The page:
Series Editor Series Title Abbreviated Series Title  
  Series Volume Series Issue Edition  
  ISSN 0022-3999 ISBN Medium  
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  Notes PMID:23597326 Approved no  
  Call Number HUNT @ maria.stuifbergen @ Serial 1413  
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Author (up) Skogen, J.C.; Knudsen, A.K.; Mykletun, A.; Nesvag, S.; Overland, S. url  doi
  Title Alcohol consumption, problem drinking, abstention and disability pension award. The Nord-Trondelag Health Study (HUNT) Type Journal Article
  Year 2012 Publication Addiction (Abingdon, England) Abbreviated Journal Addiction  
  Volume 107 Issue 1 Pages 98-108  
  Keywords Adult; Alcohol Drinking/*epidemiology; Alcoholism/*epidemiology; Chronic Disease; Confounding Factors (Epidemiology); Disabled Persons/statistics & numerical data; Female; Health Behavior; *Health Status; Humans; Male; Middle Aged; Norway/epidemiology; Pensions/*statistics & numerical data; Retirement/statistics & numerical data; Sick Leave/statistics & numerical data; Social Class; Social Security/*statistics & numerical data; Temperance/*statistics & numerical data; Young Adult  
  Abstract AIMS: To examine associations of abstention, alcohol consumption and problem drinking with subsequent disability pensioning (DP), and whether previous excessive consumption ('sick-quitting') could explain some of the increased risk for DP among abstainers. DESIGN: Prospective population-based study. SETTING AND PARTICIPANTS: Data were from two waves of the Nord-Trondelag Health Study (HUNT) linked with the national insurance database. The two main analyses included 37,729 (alcohol consumption) and 34,666 (problem drinking) participants. MEASUREMENTS: Alcohol consumption was measured by self-reported consumption, while problem drinking was assessed by the Cut down, Annoyed, Guilt, Eye-opener (CAGE) questionnaire. Information on subsequent DP, including diagnosis for which the DP was awarded, was gathered from the national insurance database. Covariates included somatic illness and symptoms, mental health, health-related behaviour, socio-economic status and social activity. FINDINGS: Those reporting the highest level of alcohol consumption were not at increased risk for DP [hazard ratio (HR) 1.12, 95% confidence interval (CI): 0.92-1.38], whereas problem drinking was a strong predictor (HR 2.79, 95% CI: 2.08-3.75) compared to their corresponding reference groups. Alcohol abstainers were also at increased risk for DP, but among them, the previous consumers (HR 1.95, 95% CI: 1.48-2.57) and previous excessive consumers (HR 1.67, 95% CI: 1.01-2.74) were at higher risk for DP than constant abstainers. CONCLUSIONS: Problem drinking is linked to subsequent requirement for a disability pension but mere alcohol consumption is not. This is partly explained by 'sick-quitting'.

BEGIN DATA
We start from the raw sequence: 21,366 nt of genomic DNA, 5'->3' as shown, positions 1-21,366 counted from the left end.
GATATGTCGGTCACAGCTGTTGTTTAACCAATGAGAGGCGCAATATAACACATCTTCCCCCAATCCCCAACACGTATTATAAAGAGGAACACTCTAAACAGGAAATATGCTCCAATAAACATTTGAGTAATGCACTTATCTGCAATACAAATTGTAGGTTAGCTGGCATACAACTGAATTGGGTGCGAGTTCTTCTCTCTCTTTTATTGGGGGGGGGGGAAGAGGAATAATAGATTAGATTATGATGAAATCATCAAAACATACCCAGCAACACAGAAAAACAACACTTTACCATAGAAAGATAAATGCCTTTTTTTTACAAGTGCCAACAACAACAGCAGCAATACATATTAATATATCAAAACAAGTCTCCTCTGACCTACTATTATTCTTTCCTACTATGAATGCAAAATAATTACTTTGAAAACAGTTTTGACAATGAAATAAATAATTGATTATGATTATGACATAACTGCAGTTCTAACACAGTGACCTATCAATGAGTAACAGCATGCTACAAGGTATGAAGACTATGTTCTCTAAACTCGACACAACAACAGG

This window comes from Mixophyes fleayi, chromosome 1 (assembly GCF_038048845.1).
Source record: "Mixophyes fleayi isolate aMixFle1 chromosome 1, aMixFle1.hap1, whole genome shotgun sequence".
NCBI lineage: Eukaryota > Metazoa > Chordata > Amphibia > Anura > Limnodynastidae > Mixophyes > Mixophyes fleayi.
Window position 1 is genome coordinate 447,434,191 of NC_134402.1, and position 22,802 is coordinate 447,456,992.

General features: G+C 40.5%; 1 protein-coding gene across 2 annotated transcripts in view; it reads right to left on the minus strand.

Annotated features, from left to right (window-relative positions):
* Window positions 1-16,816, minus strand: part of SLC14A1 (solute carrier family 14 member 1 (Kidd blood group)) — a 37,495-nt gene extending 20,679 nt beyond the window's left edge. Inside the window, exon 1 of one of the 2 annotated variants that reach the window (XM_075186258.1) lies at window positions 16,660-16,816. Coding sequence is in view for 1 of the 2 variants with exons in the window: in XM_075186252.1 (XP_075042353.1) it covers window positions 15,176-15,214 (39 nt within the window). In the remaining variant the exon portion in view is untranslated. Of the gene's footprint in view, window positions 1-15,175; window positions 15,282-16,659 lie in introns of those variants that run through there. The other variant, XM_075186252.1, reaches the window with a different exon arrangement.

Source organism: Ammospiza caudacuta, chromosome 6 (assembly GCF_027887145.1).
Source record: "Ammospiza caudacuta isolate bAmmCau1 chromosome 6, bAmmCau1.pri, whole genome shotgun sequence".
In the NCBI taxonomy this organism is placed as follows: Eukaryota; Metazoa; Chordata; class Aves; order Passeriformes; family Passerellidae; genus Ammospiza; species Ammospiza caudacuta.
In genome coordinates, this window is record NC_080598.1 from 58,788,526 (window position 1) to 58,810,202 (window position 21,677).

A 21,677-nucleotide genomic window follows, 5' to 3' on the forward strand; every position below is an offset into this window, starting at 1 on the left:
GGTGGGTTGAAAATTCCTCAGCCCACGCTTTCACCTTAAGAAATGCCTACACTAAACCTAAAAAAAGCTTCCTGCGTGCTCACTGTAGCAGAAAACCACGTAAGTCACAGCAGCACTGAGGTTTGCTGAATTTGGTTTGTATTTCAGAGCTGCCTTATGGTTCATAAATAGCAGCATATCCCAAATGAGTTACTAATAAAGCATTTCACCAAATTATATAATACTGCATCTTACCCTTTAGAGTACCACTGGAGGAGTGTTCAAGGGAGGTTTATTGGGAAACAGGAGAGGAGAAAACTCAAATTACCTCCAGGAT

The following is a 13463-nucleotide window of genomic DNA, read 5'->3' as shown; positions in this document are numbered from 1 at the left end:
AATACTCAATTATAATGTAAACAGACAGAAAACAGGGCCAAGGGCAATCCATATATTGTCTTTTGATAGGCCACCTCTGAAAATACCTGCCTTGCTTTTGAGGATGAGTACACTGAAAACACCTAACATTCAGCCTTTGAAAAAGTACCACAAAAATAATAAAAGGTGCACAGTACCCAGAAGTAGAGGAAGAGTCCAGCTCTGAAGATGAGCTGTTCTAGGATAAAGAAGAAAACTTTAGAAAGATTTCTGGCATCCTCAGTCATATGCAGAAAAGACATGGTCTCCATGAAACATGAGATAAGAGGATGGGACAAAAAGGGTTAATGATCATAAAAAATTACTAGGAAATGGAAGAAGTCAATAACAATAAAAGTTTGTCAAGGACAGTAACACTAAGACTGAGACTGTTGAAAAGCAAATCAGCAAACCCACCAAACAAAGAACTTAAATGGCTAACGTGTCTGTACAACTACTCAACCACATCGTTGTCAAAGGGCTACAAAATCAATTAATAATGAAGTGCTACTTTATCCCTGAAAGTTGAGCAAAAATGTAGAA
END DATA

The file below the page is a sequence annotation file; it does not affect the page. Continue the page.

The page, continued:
Address Research Centre for Health Promotion, Faculty of Psychology, University of Bergen, Bergen, Norway  
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  Language English Summary Language Original Title  
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  ISSN 0965-2140 ISBN Medium  
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  Notes PMID:21707810 Approved no  
  Call Number HUNT @ maria.stuifbergen @ Serial 1576  
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Author (up) Sun, Y.-Q.; Langhammer, A.; Skorpen, F.; Chen, Y.; Mai, X.-M. url  doi
  Title Serum 25-hydroxyvitamin D level, chronic diseases and all-cause mortality in a population-based prospective cohort: the HUNT Study, Norway Type Journal Article
  Year 2017 Publication BMJ Open Abbreviated Journal BMJ Open  
  Volume 7 Issue 6 Pages e017256  
  Keywords 25-hydroxyvitamin D (25(OH)D); all-cause mortality; chronic diseases; prospective cohort study; vitamin D  
  Abstract OBJECTIVE: To investigate the association of vitamin D status with all-cause mortality in a Norwegian population and the potential influences of existing chronic diseases on the association. DESIGN: A population-based prospective cohort study. SETTING: Nord-Trondelag County, Norway. PARTICIPANTS: A random sample (n=6613) of adults aged 20 years or older in a cohort. METHODS: Serum 25-hydroxyvitamin D (25(OH)D) levels were measured in blood samples collected at baseline (n=6377). Mortality was ascertained from the Norwegian National Registry. Cox regression models were applied to estimate the HRs with 95% CIs for all-cause mortality in association with serum 25(OH)D levels after adjustment for a wide spectrum of confounding factors as well as chronic diseases at baseline. RESULTS: The median follow-up time was 18.5 years, during which 1539 subjects died. The HRs for all-cause mortality associated with the first quartile level of 25(OH)D (<34.5 nmol/L) as compared with the fourth quartile (>/=58.1 nmol/L) before and after adjustment for chronic diseases at baseline were 1.30 (95% CI 1.11 to 1.51) and 1.27 (95% CI 1.09 to 1.48), respectively. In the subjects without chronic diseases at baseline and with further exclusion of the first 3 years of follow-up, the corresponding adjusted HR was 1.34 (95% CI 1.09 to 1.66). CONCLUSIONS: Low serum 25(OH)D level was associated with increased all-cause mortality in a general Norwegian population. The association was not notably influenced by existing chronic diseases.  
  Address Department of Public Health and Nursing, Norwegian University of Science and Technology, NTNU, Trondheim, Norway  
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  Language English Summary Language Original Title  
  Series Editor Series Title Abbreviated Series Title  
  Series Volume Series Issue Edition  
  ISSN 2044-6055 ISBN Medium  
  Area Expedition Conference  
  Notes PMID:28674149; PMCID:PMC5734252 Approved no  
  Call Number HUNT @ maria.stuifbergen @ Serial 1990